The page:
Vevo

Finding A More Secure Documentation Tool That Teammates Would Actually Use

At a glance

Problem

Vevo had an existing documentation tool (Confluence) — teams just rarely used it. Their VP of IT Strategy & Operations was uncomfortable with Confluence's delay in adopting SSO, then charging exorbitantly for it once it arrived. Their SVP of Engineering found the UI bloated and complicated. Vevo has long understood the importance of documentation. But teammates weren't using the tool designed to handle the task. They needed a solution that met their high standards.

Solution

Slab offers SSO authentication as a standard feature and simplifies the documentation process so that teams are more likely to use it. The Vevo team was able to switch seamlessly to Slab using our intuitive migration process.

Key Points

  • SSO authentication provides the level of security Vevo demands
  • A simple WYSIWYG editor makes it easier — and more enjoyable — for Vevo's teammates to document their processes
  • Seamless Confluence migration made switching to Slab a breeze
  • PDF exports empower teams to share critical information with external audiences, including potential business partners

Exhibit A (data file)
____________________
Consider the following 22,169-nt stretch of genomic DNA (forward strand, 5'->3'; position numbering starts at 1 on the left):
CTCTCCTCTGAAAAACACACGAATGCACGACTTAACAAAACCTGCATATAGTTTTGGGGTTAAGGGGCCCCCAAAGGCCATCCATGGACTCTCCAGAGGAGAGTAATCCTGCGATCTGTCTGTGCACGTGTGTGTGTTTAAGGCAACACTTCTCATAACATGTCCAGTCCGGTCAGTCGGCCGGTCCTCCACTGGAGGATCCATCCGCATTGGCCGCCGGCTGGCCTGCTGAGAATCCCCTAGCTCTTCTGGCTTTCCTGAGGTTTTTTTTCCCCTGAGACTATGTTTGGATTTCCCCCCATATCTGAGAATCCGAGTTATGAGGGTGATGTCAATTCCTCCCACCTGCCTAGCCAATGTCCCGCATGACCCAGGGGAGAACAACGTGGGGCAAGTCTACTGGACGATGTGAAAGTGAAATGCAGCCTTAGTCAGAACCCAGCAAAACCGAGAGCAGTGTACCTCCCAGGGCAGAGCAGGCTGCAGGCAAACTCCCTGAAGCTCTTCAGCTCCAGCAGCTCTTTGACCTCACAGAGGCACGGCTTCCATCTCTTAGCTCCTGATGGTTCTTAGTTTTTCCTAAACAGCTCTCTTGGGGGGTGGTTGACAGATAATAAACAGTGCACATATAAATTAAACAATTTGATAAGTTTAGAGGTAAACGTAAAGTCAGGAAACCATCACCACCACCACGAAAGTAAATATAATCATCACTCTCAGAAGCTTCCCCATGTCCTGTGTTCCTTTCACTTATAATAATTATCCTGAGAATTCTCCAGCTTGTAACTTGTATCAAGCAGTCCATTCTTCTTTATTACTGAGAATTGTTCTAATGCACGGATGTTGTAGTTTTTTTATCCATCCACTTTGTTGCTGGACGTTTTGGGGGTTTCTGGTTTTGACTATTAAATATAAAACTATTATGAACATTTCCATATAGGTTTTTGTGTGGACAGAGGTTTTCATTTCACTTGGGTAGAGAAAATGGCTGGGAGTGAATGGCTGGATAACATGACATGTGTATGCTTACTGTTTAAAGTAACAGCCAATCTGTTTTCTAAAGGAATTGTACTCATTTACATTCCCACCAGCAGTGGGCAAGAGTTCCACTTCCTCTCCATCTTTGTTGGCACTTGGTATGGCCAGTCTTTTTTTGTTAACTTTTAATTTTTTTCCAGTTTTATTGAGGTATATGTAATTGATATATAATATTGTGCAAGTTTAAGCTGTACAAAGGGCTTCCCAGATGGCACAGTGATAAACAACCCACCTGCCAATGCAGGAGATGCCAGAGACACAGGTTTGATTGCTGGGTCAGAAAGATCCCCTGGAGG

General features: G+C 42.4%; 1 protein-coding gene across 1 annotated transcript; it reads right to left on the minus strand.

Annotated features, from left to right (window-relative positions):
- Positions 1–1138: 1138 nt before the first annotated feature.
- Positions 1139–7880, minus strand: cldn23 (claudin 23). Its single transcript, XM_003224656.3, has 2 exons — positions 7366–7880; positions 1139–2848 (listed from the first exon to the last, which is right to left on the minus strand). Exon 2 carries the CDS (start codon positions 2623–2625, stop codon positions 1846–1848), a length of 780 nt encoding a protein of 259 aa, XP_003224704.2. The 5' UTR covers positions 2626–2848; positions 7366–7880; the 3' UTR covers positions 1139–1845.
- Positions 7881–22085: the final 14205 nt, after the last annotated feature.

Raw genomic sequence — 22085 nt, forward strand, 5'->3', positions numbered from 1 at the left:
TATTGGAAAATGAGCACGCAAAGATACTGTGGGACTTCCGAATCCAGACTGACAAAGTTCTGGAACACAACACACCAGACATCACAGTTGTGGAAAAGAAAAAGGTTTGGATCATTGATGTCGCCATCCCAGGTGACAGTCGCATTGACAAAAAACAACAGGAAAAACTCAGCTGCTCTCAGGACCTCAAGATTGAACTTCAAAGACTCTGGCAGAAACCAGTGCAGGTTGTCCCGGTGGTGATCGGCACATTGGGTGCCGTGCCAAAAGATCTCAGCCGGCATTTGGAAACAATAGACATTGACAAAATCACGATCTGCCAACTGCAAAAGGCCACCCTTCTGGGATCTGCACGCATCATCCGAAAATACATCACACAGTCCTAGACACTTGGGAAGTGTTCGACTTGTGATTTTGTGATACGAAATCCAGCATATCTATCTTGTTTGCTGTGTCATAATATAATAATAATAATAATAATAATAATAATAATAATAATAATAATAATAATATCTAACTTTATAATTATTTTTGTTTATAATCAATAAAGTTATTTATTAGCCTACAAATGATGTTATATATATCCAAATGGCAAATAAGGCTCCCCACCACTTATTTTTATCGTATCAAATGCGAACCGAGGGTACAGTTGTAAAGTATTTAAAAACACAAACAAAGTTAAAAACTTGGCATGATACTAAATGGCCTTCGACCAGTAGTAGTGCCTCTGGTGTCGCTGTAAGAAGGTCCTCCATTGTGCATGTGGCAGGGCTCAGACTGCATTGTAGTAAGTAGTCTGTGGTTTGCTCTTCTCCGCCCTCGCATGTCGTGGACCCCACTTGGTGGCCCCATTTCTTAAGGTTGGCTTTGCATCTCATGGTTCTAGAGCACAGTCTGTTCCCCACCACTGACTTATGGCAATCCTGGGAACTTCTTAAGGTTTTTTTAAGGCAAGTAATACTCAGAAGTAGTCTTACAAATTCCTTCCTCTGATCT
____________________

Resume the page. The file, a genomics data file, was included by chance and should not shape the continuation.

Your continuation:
“Our entire Atlassian environment was unable to be integrated with single sign-on for a long time. It had me sweating. I definitely feel a lot better now.”

Picture of Stephen BrunoStephen BrunoVP, IT Strategy & Operations

“Confluence was bloated. Having documentation be a simple and seamless process was a big draw for our team.”

Picture of Scott AndersonScott AndersonSVP of Engineering

Vevo is the world’s leading music video and entertainment platform. It connects artists with their global audiences and works with these artists to find unique ways to bring their music to life.

Vevo’s headquarters is in New York City, but they have teams based in Portland (Oregon), Los Angeles, Chicago, and London.